• Dostarlimab-gxly for Mismatch Repair Deficient Endometrial Cancer. The FDA granted approval to dostarlimab-gxly (Jemperli, GlaxoSmithKline LLC) for patients with mismatch repair deficient (dMMR) recurrent or advanced endometrial cancer, as determined by an FDA-approved test, that has progressed on or following a prior platinum-containing regimen in any setting and who are not candidates for curative surgery or radiation. In 2021, the dostarlimab-gxly was granted accelerated approval. The multi-cohort, multicenter open-label phase 1 GARNET trial (NCT02715284) for patients with solid tumors was used to determine efficacy. The efficacy population consisted of a cohort of 141 patients with dMMR recurrent or advanced endometrial cancer who had progressed on or after a platinum-containing regimen. Overall response rate (ORR) and duration of response (DOR) as assessed by blinded independent central review according to RECIST v1.1 were the major efficacy outcome measures. Confirmed ORR was 45.4% (95% CI, 37.0 to 54.0). Of these, 15.6% of patients had a complete response (CR), while 29.8% had a partial response (PR). The median DOR was not reached, but 85.9% of patients had durations of ≥12 months and 54.7%) had durations of ≥24 months. Grade≥3 treatment-related AEs occurred in 16.6% of patients, and 5.5% discontinued dostarlimab because of treatment-related AEs.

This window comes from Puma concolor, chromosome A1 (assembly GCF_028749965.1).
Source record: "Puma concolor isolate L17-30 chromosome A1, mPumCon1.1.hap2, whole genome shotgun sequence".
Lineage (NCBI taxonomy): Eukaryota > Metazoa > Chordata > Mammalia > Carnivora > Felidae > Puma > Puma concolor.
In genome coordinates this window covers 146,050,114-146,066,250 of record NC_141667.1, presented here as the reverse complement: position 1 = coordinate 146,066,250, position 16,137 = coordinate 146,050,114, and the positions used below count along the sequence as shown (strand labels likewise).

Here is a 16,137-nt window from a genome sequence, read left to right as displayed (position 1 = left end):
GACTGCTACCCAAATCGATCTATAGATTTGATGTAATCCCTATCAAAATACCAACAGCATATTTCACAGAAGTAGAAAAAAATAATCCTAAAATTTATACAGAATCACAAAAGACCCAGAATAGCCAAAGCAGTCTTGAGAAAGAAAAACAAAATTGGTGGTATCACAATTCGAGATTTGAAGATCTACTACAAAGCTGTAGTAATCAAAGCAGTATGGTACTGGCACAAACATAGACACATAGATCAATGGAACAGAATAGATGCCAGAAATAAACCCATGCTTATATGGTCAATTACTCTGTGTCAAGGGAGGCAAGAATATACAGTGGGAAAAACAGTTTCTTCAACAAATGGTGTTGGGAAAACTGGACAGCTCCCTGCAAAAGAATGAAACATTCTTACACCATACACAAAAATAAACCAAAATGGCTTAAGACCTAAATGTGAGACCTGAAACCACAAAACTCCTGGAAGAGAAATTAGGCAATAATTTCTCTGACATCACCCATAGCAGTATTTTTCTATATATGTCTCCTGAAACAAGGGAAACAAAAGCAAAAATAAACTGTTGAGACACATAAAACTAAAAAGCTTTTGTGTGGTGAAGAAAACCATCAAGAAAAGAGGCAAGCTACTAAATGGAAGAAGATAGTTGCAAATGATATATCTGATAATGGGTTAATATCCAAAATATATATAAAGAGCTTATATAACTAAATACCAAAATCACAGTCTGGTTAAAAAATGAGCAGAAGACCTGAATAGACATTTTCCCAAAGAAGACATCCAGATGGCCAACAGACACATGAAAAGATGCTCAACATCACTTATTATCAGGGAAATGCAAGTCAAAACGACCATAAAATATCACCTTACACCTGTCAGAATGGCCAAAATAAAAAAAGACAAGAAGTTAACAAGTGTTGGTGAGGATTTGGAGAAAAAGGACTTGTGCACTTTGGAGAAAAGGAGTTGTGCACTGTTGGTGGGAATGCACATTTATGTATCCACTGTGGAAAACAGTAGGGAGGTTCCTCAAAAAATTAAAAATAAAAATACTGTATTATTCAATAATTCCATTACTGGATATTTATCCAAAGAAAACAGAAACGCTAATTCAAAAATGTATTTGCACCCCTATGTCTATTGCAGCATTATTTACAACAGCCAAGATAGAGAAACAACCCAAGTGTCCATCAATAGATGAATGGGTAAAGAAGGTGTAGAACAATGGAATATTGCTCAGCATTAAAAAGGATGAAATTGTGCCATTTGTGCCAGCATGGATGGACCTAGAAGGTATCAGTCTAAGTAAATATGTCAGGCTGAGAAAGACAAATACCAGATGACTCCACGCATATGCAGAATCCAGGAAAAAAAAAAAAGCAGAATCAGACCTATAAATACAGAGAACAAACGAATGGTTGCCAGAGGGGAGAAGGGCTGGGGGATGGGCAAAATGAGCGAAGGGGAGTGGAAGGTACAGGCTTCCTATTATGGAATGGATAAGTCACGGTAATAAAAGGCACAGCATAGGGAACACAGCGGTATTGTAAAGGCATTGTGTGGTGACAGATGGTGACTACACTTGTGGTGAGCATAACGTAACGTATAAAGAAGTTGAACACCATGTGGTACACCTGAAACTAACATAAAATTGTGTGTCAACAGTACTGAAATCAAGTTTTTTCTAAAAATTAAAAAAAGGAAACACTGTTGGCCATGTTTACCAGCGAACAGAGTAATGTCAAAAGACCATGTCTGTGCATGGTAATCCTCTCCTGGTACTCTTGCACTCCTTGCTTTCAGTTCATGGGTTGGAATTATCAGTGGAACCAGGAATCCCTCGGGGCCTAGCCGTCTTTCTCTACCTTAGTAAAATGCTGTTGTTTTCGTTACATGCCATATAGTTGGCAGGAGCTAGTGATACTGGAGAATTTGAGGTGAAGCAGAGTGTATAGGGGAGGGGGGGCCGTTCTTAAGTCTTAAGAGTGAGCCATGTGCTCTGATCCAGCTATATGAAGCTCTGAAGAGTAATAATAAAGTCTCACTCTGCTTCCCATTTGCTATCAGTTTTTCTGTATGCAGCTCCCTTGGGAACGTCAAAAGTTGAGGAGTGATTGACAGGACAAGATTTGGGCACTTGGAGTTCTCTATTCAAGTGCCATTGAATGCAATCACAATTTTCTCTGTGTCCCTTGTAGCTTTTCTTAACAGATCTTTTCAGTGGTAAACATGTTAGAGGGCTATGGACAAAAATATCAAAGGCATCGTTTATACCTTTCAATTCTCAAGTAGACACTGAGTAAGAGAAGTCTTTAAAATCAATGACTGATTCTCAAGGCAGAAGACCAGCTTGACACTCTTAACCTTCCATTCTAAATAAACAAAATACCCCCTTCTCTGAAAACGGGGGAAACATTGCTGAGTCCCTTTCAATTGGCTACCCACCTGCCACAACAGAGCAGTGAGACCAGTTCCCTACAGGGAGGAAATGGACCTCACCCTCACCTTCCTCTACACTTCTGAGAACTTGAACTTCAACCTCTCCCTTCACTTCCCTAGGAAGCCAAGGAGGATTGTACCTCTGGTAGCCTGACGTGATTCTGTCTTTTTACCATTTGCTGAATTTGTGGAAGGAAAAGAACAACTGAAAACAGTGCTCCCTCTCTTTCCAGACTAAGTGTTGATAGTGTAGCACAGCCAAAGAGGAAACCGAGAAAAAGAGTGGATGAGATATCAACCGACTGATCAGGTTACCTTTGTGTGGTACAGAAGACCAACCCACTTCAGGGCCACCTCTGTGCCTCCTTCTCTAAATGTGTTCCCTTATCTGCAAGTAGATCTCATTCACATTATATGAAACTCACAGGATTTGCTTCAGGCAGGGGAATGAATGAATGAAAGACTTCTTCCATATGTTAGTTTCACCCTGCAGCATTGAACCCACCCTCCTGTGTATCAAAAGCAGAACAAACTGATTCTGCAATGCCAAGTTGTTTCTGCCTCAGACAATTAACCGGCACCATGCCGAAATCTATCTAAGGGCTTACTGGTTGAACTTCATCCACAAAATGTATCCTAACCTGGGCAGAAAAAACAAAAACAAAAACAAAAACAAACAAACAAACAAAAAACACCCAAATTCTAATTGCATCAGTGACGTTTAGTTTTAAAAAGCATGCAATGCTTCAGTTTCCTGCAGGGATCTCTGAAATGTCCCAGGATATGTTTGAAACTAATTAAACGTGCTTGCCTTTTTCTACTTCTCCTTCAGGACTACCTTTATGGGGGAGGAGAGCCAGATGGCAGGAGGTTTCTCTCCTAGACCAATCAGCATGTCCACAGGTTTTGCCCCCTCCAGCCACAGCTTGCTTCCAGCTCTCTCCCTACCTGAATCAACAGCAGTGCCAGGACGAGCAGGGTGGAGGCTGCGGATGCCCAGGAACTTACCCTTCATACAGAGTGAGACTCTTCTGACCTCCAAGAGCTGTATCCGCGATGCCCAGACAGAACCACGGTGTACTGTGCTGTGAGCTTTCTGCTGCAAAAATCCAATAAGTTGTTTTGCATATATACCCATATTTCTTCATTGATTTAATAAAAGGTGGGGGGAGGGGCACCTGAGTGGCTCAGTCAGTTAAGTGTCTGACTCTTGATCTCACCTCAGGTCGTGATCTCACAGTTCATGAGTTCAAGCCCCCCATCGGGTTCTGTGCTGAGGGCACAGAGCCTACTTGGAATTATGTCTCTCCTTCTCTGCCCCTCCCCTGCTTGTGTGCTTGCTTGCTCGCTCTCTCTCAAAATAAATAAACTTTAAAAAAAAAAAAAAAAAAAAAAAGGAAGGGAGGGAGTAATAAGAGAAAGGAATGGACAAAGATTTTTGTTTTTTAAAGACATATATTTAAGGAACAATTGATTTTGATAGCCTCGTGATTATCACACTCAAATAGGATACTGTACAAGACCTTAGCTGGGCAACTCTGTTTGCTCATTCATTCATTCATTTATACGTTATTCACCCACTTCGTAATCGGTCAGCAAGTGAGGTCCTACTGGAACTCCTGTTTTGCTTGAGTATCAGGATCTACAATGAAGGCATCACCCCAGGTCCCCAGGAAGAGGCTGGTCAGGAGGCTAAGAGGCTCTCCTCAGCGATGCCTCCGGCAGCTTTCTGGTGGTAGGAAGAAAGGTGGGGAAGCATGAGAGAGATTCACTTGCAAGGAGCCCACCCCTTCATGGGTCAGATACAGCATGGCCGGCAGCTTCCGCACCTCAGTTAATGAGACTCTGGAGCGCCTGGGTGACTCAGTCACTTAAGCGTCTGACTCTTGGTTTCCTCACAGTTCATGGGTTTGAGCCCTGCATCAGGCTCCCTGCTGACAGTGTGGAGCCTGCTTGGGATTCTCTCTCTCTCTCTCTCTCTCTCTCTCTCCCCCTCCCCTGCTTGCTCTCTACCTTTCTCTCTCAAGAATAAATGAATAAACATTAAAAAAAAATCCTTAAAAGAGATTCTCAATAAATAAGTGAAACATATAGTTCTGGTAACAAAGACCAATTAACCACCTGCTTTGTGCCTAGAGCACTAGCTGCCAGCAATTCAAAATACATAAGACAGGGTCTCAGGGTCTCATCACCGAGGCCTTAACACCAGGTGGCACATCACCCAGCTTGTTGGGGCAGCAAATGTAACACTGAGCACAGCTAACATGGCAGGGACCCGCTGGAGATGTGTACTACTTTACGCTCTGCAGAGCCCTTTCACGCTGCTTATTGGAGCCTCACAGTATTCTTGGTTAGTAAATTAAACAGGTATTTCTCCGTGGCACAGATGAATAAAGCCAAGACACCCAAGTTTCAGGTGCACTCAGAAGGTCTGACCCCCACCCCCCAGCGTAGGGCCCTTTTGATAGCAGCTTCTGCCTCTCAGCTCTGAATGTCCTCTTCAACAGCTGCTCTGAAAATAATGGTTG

• Tucatinib with Trastuzumab for Advanced Colorectal Cancer. Tucatinib (Tukysa®, Seagen Inc.) in combination with trastuzumab received accelerated approval for RAS wild-type HER2-positive unresectable or metastatic colorectal cancer that has progressed following fluoropyrimidine-, oxaliplatin-, and irinotecan-based chemotherapy. The approval was based on Efficacy data from the open-label, multicenter phase 2 MOUNTAINEER trial (NCT03043313). Enrolled patients had HER2-positive, RAS wild-type, unresectable or metastatic colorectal cancer and prior treatment with fluoropyrimidine, oxaliplatin, irinotecan, and an anti-vascular endothelial growth factor (VEGF) treatment. The major efficacy measures were ORR and DOR, as assessed by blinded independent central review using RECIST version 1.1 criteria. The confirmed ORR was 38.1% (95% CI, 27.7 to 49.3). The median DOR was 12.4 months (95% CI, 8.5 to 20.5). The most common AE of grade ≥3 was hypertension (7.0%) and 5.8% of patients discontinued tucatinib due to AEs. The recommended tucatinib dose is 300 mg taken orally twice daily in combination with trastuzumab until disease progression or unacceptable toxicity.